The Gulf Oil Spill: Economic Impact

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The Deepwater Horizon oil spill in the Gulf of Mexico is shaping up to be one of the worst environmental disasters that has ever hit the United States.  What’s worse, being just five years after another devastating disaster, Hurricane Katrina, the Gulf Coast region is no doubt in grave danger as the oil continues to spill from the destroyed rig.

In addition to the unprecedented environmental effects that this disaster is sure to wage, there will also be monumental economic implications to the region.

For instance, the three most impacted industries will surely be oil and gas, commercial and recreational fishing, and tourism, which includes everything from beach resorts to restaurants.  According to a recent article by Peter Whoriskey from the Washington Post, “For gulf regions from Texas to Key West, commercial fishing contributes $1 billion to GDP, tourism and recreation contribute $13 billion, and oil and gas contribute $11 billion.”

As of now, the National Oceanic and Atmosphere Administration has blocked off 78,264 square miles of fishing water, which is approximately 32.3 percent of Gulf of Mexico federal waters.  “Though the majority of seafood consumed in the United States is imported, the gulf region accounts for about a fifth of the nation’s oyster production and more than 75 percent of the domestic shrimp output, according to Moodys,” says Whoriskey.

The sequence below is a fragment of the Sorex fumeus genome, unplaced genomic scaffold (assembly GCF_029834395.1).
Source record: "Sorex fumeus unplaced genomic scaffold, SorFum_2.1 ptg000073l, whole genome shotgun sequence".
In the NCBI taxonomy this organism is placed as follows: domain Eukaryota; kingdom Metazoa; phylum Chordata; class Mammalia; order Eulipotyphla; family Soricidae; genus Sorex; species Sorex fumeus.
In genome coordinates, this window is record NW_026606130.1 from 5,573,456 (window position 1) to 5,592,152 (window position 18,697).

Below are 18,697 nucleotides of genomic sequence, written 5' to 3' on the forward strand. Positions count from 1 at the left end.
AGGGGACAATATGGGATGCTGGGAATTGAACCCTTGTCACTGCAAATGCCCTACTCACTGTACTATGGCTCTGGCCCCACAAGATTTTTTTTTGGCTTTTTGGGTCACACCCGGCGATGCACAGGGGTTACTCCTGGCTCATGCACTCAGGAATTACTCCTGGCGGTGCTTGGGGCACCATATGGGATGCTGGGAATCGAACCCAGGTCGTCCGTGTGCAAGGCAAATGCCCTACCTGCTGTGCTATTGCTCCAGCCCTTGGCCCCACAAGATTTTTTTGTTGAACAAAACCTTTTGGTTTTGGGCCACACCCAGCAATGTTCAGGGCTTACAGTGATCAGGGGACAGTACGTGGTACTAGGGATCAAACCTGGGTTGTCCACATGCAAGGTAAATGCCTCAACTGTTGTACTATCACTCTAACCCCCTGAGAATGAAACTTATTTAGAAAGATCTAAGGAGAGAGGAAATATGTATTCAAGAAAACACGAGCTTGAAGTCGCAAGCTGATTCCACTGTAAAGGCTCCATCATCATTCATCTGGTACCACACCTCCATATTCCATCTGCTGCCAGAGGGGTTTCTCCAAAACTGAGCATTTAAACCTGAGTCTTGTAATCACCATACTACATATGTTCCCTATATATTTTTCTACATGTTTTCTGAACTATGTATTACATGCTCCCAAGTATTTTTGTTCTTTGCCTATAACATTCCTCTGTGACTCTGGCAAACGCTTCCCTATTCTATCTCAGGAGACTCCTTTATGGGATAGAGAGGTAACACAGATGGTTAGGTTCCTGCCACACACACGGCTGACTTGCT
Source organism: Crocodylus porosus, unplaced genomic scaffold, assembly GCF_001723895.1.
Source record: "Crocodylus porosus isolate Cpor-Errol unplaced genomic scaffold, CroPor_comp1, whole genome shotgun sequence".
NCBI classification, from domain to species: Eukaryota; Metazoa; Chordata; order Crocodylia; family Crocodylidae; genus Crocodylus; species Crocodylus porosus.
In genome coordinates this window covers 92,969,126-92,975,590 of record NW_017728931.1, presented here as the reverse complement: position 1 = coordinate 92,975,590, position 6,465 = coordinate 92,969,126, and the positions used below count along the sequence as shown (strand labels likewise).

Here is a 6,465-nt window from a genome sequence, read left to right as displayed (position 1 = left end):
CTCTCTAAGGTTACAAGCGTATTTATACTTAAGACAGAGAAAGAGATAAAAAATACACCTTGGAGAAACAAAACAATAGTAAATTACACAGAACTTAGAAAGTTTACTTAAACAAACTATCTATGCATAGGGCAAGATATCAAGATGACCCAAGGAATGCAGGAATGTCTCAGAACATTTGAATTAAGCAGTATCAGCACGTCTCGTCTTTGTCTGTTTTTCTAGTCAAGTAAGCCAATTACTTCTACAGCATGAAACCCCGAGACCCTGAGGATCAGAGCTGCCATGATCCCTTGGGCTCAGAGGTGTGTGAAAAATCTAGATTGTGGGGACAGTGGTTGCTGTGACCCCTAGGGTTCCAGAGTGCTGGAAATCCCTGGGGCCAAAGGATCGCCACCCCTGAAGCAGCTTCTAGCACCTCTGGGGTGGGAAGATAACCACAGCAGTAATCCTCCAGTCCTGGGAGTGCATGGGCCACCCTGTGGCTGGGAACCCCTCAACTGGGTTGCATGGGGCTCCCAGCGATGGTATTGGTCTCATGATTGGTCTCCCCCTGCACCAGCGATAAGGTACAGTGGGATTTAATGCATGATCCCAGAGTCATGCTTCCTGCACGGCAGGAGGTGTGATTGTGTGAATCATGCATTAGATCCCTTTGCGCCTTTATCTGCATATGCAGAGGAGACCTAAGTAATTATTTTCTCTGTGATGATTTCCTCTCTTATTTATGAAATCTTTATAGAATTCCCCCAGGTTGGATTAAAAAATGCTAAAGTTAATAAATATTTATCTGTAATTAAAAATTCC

In addition, the Obama Administration has issued a six week moratorium on all deep-water drilling, which is particularly troubling to many industry experts.  The Gulf region produces 30 percent of all crude oil and 12 percent of all natural gas for the United States.  This means that not only will the regional economy suffer, but the entire country will likely see oil shortages in the coming months which would be economically devastating to many other industries.

It is likely that the tourism industry will not see any immediate significant impact as many restaurants and hotels are actually benefiting financially from the increase in relief workers who have flocked to the area.  Only time will tell but when the relief effort subsides, many predict this will be hardest hit industry in the region, especially considering the number of tourists that use the area’s beaches during the summer months.

In a recent webcast hosted by the Brookings Institution, Amy Liu, the Deputy Director of the Metropolitan Policy Project, detailed the economic impact of the Deepwater Horizon spill.  She contends that even though jobs lost and economic impact is grave, the economies in the Gulf are resilient and have overcome adversity in the past.  The main concern now is whether the progress the region has made since Hurricane Katrina, specifically cities reinventing themselves, can continue with the onset of this new crisis.